Welcome to One Year In, a feature in which Eater sits down for a chat with the chefs and owners of restaurants celebrating their one year anniversary.
[Photo: Timothy Hiatt]
If The Bristol in Bucktown cemented Chris Pandel's status as one of the area's top chefs and restaurateurs, then Balena cemented him as one of the top in the country. This month marks the first anniversary of Balena's opening, and in barely a year Pandel was named chef of the year in the 2012 Eater Awards, Balena was among Bon Appetit's top 50 new restaurants and was a semifinalist for the James Beard Award for best new restaurant. Pandel also welcomed his second child a month ago, and chatted about the first year of Balena and what's on the horizon for himself and the restaurant in between domestic duties and running two of the hottest restaurants in town.
You just had the one-year anniversary at Balena, congratulations on that. How does it feel after one year?
It doesn't feel like a year. A year seems like a lot. It's great, the restaurant is received well. I think the neighborhood appreciates us. I think the city of Chicago has enjoyed having Balena around. It's a great, fun place to work at. It's a nice addition to our map of restaurants around the city. But it definitely does not feel like a year. It's going so fast. So much has happened. It's been wild, that's for sure.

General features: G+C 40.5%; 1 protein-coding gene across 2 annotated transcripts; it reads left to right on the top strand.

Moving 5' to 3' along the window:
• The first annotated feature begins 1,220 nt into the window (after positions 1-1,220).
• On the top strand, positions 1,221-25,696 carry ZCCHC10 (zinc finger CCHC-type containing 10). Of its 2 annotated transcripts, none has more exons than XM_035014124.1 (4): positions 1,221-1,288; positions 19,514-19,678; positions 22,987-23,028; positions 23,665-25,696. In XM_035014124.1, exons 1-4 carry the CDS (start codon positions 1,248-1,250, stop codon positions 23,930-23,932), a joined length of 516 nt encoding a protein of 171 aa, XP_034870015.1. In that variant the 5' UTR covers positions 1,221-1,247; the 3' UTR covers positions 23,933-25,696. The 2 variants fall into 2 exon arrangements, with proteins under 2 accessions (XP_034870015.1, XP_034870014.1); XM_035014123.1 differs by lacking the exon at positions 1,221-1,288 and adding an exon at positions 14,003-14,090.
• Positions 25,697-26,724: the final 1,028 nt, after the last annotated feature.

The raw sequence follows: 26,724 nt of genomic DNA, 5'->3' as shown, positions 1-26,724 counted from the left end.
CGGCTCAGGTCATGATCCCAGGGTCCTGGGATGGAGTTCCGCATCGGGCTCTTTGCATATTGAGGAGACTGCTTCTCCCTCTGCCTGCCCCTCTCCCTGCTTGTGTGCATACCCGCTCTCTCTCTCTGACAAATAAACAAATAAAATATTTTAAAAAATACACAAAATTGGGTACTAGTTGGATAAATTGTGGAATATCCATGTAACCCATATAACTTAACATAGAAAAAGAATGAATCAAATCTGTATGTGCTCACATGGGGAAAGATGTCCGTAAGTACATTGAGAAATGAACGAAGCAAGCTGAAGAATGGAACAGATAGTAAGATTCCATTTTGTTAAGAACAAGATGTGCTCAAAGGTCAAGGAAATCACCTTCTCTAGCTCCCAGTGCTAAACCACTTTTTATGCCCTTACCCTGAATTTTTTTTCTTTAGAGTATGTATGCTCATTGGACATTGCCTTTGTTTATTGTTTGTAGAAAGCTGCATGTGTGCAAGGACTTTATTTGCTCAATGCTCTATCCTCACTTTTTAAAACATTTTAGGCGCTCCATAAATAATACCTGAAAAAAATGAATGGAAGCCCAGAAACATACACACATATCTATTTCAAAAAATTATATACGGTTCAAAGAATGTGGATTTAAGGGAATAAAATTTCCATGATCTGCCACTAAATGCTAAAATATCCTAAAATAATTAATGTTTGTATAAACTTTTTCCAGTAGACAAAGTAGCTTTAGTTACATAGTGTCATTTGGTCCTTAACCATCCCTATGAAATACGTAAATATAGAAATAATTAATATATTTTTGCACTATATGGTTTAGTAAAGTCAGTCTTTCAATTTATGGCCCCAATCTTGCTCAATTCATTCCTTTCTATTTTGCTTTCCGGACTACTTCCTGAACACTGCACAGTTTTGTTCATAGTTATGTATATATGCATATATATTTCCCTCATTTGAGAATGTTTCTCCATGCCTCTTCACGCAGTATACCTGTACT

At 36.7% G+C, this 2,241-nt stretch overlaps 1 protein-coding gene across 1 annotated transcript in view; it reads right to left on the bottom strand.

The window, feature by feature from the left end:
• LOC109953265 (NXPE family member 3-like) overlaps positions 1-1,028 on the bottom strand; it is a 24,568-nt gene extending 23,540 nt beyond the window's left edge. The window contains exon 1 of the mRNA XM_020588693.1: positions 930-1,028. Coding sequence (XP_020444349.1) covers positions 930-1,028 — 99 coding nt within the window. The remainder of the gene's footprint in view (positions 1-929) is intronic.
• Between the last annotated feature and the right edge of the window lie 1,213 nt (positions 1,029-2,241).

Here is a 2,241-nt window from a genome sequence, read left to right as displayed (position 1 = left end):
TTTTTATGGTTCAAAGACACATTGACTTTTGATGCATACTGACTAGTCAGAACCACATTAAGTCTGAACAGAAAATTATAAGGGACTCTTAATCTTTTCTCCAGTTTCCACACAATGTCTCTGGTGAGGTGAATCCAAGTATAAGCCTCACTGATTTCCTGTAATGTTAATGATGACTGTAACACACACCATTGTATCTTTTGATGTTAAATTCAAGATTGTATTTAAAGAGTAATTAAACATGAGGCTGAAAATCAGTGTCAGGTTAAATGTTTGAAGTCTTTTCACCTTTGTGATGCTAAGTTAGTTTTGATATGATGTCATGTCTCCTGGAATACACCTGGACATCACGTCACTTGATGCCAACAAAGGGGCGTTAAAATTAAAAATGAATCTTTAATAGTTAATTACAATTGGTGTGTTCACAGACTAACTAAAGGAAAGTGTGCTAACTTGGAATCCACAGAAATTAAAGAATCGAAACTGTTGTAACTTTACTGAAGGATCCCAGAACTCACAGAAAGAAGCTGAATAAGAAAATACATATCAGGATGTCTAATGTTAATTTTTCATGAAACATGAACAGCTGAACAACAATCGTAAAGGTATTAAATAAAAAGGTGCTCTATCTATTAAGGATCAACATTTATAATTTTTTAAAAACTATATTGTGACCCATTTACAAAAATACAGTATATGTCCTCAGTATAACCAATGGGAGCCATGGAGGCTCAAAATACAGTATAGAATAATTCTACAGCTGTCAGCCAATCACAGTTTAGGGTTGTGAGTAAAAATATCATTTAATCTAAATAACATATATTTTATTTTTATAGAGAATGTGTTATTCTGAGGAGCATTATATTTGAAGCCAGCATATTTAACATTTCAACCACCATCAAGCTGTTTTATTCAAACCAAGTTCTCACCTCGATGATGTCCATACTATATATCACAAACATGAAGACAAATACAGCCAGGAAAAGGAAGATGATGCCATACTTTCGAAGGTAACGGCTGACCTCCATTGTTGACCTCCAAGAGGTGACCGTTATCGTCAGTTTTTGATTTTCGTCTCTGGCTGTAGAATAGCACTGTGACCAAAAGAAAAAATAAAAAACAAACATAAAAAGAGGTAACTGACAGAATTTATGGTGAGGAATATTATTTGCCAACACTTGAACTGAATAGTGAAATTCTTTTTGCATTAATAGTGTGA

What happened in the first year that you didn't expect?
For me, the biggest thing was seeing the part of the team that we took with us to open Balena really step up and take ownership of the restaurant. A lot of young, talented people that I worked with previously at The Bristol or restaurants before that kind of came back out of the woodwork and transformed it. Very organized and very well run, which is rare for a restaurant right off the bat. For me, it was my first time partnering with someone else. It's been a real pleasure working my previous business partner and with the guys at Boka as well. They've been amazing to work with. Just a really positive work environment. Obviously the ability to cook simple Italian food is a really big passion of mine. It's nice to have that under our wing as well.
How has it been partnering with Boka? Has it been different than the Bristol?
The nice thing about the Boka guys is that they let people do their jobs. Whether it's food related, service related, or drink related, we all have the same mindset, and it's really been nice to come together with that. They've given us a lot of infrastructure to base our restaurant off of, which is incredible for three guys coming from a really small house in Bucktown.